The cancer screening test that has been studied most carefully is the mammogram. “In the past 50 years, more than 600,000 women have participated in 10 randomized trials, each involving approximately 10 years of follow-up. Given this extraordinary research effort, it is ironic that screening mammography continues to be one of the most contentious issues within the medical community.” Indeed, in medicine, there are “few fields that invoke more passion…than the question of screening women for the detection of an earlier, more curable stage of breast cancer.” Ironically, both sides accuse the media of being in the opposite camp.

This contentiousness, however, “is in itself instructive.” It should tell us something. “For context, one trial involving fewer than 150 men who were followed for less than 2 years was sufficient to convince physicians of the value of treating severe hypertension.” The benefits of treatment were just so obvious. In contrast, the fact that we’re still debating the merits of mammograms 50 years later, even after 10 trials with 600,000 women, “suggests that the test is surely a close call, a delicate balance between modest benefit and modest harm.” However, that assumes people are weighing the pros and cons objectively. Given the multibillion–dollar industries involved—from the mammogram machine manufacturers to the radiologists who read them—it may be worse than that.

Several organizations publish contradictory cancer screening recommendations. Some recommend mammograms starting at age 40 while others say 50. Some say every year, some say every other year, and some recommend that women shouldn’t get them routinely at all. “There is increasing concern about both financial and emotional conflicts of interest interfering in the generation of guidelines.” People can get so invested in the position they’ve staked out that it may cloud their judgement.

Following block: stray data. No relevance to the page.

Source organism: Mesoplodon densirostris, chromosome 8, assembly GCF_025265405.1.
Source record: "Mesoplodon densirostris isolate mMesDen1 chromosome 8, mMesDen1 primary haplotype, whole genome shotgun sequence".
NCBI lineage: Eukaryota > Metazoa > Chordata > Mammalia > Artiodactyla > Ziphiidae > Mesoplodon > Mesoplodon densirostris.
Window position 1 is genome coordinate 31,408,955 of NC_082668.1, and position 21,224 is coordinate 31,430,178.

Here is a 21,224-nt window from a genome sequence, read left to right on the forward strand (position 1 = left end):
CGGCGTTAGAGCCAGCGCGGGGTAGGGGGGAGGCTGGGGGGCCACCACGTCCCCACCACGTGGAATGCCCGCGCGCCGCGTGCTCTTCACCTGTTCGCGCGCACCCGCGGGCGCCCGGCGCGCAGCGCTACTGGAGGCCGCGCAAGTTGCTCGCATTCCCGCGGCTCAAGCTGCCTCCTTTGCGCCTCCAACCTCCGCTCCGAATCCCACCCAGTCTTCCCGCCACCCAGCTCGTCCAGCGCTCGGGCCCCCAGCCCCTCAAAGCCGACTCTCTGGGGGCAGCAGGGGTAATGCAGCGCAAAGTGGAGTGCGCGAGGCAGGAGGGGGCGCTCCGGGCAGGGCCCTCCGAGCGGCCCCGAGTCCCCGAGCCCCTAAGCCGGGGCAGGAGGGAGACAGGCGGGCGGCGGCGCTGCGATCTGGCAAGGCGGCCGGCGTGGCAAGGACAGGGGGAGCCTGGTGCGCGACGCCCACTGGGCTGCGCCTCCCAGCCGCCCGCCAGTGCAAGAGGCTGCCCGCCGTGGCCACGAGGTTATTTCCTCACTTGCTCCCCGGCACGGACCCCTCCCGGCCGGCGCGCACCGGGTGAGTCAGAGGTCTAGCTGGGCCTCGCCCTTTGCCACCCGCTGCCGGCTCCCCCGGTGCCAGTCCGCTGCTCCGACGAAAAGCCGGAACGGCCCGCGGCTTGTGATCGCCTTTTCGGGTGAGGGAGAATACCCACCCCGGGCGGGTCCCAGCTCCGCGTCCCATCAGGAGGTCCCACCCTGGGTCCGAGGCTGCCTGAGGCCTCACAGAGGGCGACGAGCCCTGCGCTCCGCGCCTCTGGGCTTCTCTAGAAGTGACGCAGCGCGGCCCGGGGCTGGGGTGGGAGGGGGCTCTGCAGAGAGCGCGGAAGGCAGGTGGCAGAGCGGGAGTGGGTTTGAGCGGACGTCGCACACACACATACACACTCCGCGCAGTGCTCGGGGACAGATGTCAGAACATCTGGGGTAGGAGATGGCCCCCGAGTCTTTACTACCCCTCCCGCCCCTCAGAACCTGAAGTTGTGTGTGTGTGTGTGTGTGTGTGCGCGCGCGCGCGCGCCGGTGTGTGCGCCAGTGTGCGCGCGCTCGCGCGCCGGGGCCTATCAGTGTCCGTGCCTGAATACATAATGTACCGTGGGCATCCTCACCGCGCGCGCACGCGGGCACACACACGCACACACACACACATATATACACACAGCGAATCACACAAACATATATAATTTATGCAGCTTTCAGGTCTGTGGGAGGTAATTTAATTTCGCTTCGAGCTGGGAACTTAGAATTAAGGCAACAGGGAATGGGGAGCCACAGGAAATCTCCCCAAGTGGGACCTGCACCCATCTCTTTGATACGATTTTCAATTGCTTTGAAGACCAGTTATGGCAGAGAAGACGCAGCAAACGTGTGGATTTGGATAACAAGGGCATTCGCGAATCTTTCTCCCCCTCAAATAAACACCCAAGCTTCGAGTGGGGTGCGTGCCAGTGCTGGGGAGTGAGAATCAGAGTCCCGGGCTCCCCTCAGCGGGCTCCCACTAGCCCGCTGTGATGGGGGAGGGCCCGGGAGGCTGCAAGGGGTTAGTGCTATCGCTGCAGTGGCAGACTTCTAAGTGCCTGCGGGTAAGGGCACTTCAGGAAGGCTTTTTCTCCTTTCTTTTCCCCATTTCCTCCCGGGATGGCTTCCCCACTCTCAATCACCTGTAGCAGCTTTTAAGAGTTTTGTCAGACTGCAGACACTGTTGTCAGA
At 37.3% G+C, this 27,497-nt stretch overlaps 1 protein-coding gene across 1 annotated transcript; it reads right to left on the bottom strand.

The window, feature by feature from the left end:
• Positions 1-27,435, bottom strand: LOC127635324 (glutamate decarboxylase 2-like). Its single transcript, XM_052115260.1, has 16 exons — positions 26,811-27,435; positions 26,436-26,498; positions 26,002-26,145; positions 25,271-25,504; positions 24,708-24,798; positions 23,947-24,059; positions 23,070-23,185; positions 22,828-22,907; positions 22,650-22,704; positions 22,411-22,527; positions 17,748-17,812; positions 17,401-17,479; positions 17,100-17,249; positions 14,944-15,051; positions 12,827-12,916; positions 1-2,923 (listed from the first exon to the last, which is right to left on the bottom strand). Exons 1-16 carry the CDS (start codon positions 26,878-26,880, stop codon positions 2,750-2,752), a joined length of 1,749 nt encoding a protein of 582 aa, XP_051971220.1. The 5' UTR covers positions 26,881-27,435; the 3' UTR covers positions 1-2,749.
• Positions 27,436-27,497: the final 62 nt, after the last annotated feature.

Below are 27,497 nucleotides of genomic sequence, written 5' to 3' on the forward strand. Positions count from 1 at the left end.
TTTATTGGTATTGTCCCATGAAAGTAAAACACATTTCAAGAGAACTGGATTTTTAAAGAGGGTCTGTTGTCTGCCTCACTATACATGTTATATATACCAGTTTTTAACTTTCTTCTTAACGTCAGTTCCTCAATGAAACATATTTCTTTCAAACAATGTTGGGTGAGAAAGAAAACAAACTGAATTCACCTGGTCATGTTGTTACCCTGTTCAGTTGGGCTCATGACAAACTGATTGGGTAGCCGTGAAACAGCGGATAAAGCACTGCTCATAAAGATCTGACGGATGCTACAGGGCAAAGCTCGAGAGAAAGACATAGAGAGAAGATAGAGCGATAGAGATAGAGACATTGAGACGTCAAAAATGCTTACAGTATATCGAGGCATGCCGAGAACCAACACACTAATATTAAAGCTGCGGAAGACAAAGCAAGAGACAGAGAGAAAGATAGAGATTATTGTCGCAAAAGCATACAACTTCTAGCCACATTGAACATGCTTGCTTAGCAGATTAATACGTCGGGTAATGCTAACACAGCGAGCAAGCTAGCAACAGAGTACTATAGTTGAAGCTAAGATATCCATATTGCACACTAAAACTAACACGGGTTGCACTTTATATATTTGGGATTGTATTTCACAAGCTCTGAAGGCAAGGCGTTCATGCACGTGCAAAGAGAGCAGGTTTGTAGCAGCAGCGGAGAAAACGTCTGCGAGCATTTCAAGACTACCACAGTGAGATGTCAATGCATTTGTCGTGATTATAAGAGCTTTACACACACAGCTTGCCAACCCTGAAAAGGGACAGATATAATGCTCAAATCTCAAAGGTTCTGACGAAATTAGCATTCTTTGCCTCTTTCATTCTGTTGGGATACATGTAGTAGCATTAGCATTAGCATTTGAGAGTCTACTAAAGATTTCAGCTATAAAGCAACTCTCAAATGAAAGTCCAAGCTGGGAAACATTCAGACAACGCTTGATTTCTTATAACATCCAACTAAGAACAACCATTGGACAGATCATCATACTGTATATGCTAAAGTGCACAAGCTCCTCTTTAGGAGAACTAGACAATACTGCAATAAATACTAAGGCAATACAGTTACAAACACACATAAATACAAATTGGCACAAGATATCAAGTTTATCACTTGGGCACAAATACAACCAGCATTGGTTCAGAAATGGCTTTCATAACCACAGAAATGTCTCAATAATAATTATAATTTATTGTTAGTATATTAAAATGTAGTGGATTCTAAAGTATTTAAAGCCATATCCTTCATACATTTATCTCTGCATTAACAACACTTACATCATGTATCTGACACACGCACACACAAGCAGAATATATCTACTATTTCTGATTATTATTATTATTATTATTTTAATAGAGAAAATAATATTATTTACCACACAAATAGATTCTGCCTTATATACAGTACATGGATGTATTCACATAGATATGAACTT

“Reasonable experts agree that the body of evidence suggests that there is some benefit to mammography among women aged 40 years…Although the benefits of mammography screening have certainly been exaggerated, this does not mean that it does not save lives or that women should not get it.” The question is, do the benefits outweigh the risks? That’s a decision each woman has to make for herself, but she can’t do that without knowing all the facts.

Women are so bombarded with information about mammograms, you’d think they would be fairly knowledgeable about them. “Yet nothing is farther from the truth…” Nine out of 10 women surveyed vastly overestimated the benefits of mammograms or had no idea. It’s not the women’s fault, though. They’re obviously being misinformed by the system. Most American women didn’t even appear to understand the basic concept of mammography screening and “believed that screening prevents or reduces the risk of contracting breast cancer” in the first place. This raises doubts about how well women are being informed. It sounds like “women are told what they should do, but without being given the facts necessary to make informed decisions…As a result of paternalism and pink ribbon culture, almost all women have a false impression of the benefit of mammography screening…Most surprisingly, those who frequently consulted their physicians and health pamphlets were slightly worse informed.” It’s as if they were anti–educated by their doctors!

The problem is that these kinds of “inaccurate and exaggerated perceptions of the benefit of screening” prevent women from making an informed choice. “Misleading women, whether intentionally or unintentionally, about the benefit of mammography screening is a serious issue. All of those in the business of informing women about screening should recall that medical systems are for patients, not the other way around.”

“We should not be selling screening. We should be giving people the numbers they need to decide for themselves.”

That’s exactly why I wanted to take on this contentious topic “The question of whether screening mammography does more harm than good has the potential to shake up the state of medical knowledge, alter our views of ethical practice, and alter our application of screening principles. The stakes are high in this discourse because women’s lives hang in the balance.

This article was the first in Dr. Greger’s 14-part series on mammograms. He says, “There’s just so much confusion, combined with the corrupting commercial interests of a billion–dollar industry.” Other topics include: (See the article for links to these topics.)

Mammogram Recommendations: Why the Conflicting Guidelines?
Should Women Get Mammograms Starting at Age 40?
Do Mammograms Save Lives?
Consequences of False-Positive Mammogram Results
Do Mammograms Hurt?
Can Mammogram Radiation Cause Breast Cancer?
Understanding the Mammogram Paradox
Overtreatment of Stage 0 Breast Cancer DCIS
Women Deserve to Know the Truth About Mammograms
Breast Cancer and the Five-Year Survival Rate Myth
Why Mammograms Don’t Appear to Save Lives
Why Patients Aren’t Informed About Mammograms
The Pros and Cons of Mammograms